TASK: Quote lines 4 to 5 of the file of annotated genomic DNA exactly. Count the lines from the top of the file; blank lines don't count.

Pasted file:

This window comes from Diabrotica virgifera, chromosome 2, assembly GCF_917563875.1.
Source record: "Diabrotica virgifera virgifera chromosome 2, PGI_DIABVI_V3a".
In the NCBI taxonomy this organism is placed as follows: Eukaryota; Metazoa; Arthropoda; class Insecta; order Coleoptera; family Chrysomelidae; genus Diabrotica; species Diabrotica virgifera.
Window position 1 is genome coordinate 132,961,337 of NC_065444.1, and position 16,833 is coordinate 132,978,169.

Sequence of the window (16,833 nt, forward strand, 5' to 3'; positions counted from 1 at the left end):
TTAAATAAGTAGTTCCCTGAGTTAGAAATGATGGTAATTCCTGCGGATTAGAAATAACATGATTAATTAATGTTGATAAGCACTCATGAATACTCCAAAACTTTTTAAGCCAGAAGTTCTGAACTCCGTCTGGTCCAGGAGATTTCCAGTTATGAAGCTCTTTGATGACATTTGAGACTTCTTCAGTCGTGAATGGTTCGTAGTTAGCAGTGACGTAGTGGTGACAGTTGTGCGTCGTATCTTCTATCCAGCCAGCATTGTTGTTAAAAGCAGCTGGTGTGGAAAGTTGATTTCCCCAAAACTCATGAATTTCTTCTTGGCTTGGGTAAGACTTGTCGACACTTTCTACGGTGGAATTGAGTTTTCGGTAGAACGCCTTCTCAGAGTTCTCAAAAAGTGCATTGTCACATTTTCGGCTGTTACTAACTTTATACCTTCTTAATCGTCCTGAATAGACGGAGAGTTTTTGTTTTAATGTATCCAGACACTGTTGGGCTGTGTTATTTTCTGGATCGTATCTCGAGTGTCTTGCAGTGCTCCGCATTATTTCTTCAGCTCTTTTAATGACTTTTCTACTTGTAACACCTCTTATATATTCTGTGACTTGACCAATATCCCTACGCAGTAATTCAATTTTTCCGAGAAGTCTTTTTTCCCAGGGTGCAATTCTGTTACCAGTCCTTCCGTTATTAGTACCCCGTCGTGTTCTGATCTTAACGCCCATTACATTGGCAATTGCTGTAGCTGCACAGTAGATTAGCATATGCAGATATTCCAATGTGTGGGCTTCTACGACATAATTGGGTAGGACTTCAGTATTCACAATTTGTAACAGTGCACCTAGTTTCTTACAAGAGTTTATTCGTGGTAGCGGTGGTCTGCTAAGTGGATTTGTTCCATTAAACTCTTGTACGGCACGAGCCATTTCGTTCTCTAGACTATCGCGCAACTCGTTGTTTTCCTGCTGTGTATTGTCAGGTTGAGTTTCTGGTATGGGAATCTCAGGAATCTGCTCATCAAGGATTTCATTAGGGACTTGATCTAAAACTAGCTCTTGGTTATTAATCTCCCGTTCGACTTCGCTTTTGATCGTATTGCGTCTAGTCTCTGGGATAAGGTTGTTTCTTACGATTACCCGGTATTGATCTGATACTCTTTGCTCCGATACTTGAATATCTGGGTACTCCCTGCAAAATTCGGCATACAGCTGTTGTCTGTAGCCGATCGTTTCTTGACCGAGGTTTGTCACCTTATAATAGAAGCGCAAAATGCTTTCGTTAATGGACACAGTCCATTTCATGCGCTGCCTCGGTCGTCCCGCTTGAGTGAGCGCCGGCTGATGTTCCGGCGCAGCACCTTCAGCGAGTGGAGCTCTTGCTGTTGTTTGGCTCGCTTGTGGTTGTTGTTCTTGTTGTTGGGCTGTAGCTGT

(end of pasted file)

Window position 1 is genome coordinate 132,961,337 of NC_065444.1, and position 16,833 is coordinate 132,978,169.

Sequence of the window (16,833 nt, forward strand, 5' to 3'; positions counted from 1 at the left end):